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Looking for a Quote from The Old Testament

  1. Jan 14, 2006 #1
    I am seeking a quote, from the Old Testament, that depicts God as an opressive being. If someone can direct me to one, I would greatly appreciate it.
     
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  3. Jan 14, 2006 #2

    Pengwuino

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    Define "opressive" and how exactly can someones entire personality be depicted in a single quote? What is this, a political blog? :rofl: :rofl: :rofl: :rofl:
     
  4. Jan 14, 2006 #3

    Mk

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    What about when God killed everybody on Earth except Noah and his family? That's kind of oppressive.
     
  5. Jan 14, 2006 #4

    Evo

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    Oh my, there are tons. I don't have a bible with me, I moved it from the bathroom and misplaced it, but for instance there is the time he got angry with some guy because he told him to destroy some city and "kill every man, woman, child and animal" because they weren't worshiping him and the guy spared some of them and God got really angry. Lots of those kinds of things in the old testament. God wasn't very nice.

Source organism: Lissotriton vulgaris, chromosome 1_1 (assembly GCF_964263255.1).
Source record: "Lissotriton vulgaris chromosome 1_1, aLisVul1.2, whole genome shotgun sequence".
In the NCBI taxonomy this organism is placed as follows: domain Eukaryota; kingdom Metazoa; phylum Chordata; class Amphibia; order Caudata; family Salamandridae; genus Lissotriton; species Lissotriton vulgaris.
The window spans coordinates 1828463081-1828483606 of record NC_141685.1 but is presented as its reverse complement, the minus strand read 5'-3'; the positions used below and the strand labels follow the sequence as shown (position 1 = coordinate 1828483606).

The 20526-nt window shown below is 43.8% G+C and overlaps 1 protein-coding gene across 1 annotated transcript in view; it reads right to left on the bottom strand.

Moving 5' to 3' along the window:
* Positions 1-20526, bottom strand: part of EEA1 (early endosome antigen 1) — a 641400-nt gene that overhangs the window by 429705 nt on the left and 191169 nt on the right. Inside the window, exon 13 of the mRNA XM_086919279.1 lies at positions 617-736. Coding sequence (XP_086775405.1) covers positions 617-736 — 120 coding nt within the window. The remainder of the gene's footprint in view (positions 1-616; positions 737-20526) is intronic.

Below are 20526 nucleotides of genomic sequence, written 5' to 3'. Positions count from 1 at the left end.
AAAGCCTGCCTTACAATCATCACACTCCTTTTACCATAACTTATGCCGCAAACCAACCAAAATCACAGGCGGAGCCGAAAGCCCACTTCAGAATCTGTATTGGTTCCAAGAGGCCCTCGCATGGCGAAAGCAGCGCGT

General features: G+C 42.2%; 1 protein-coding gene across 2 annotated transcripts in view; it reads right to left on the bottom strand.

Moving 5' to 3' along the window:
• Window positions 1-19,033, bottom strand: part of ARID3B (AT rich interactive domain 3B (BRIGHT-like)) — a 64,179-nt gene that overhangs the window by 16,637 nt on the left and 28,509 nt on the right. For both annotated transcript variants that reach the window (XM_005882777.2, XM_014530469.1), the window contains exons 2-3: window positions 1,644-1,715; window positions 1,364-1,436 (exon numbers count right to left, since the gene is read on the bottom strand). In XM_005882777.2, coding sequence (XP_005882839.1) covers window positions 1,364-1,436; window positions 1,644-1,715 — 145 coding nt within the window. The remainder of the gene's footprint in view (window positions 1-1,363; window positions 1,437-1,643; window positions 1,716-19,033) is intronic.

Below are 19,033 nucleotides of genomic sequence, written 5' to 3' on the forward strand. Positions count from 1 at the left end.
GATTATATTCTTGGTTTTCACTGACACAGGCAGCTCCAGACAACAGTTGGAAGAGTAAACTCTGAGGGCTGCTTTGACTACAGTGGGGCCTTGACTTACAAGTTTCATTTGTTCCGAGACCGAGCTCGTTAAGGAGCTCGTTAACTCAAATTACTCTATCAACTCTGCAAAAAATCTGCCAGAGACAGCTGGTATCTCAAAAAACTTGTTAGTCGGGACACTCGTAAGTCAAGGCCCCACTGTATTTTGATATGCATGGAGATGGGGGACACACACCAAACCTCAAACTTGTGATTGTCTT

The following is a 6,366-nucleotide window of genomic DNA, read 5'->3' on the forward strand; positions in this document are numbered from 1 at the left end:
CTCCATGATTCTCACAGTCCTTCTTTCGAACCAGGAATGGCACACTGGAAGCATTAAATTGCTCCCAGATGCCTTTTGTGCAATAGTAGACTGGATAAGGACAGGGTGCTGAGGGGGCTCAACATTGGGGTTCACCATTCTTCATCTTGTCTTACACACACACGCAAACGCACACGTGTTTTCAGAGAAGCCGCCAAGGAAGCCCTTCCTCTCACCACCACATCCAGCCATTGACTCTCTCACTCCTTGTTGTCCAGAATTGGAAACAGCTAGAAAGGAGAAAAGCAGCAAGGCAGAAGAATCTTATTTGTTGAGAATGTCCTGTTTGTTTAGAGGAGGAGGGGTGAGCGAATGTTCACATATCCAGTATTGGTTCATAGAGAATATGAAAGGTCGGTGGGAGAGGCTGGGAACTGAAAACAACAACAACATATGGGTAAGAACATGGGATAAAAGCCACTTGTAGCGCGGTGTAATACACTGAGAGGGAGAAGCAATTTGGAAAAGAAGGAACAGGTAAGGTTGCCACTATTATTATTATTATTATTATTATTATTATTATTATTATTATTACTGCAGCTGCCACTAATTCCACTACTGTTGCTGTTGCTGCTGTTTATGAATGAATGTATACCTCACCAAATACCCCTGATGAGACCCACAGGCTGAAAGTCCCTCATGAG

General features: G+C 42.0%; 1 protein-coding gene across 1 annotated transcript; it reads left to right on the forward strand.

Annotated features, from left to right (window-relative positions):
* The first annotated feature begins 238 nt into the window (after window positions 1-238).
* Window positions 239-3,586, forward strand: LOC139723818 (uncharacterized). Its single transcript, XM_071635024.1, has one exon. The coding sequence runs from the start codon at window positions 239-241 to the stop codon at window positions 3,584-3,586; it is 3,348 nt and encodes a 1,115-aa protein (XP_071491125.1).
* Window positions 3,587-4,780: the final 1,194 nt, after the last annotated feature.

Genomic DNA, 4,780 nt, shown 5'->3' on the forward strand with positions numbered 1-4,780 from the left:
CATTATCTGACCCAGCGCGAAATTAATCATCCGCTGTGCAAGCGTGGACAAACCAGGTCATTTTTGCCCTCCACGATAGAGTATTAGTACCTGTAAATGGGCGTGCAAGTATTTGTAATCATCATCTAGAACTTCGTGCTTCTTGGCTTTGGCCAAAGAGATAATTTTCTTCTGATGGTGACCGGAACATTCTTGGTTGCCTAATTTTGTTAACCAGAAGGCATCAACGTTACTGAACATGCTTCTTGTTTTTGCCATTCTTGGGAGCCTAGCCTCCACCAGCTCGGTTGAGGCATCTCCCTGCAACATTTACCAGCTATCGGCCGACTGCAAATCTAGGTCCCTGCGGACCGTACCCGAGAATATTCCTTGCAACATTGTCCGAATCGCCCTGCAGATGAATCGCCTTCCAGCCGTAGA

6. Jan 14, 2006 #5
    I'm trying to write an essay, and, in it, I will be comparing Napoleon, from George Orwell's Animal Farm, to God (specifically The Old Testament version). Furthermore, the essay deals with religious oppression; therefore, I am looking for a quote that shows God's oppressive nature or his belief in objectivity.
     
  7. Jan 14, 2006 #6

    JamesU

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    You're comparing god to a talking pig?


    that's kinda wierd.
     
  8. Jan 14, 2006 #7
    Was that really necessary? Even if you aren't Jewish/Christian, that does not mean you should mention their holy book in such a disrespectful manner.
     
  9. Jan 14, 2006 #8

    Evo

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    I'd have to find the bible and find the passages. :bugeye: I'll find some for you.

    The Extermination of the Canaanites

    When the Israelites were commissioned to take the land of Canaan, the Lord instructed them to smite completely the peoples, and to show no mercy upon them (Deuteronomy 7:1-5). Accordingly, when Israel invaded Jericho, for example, we are informed: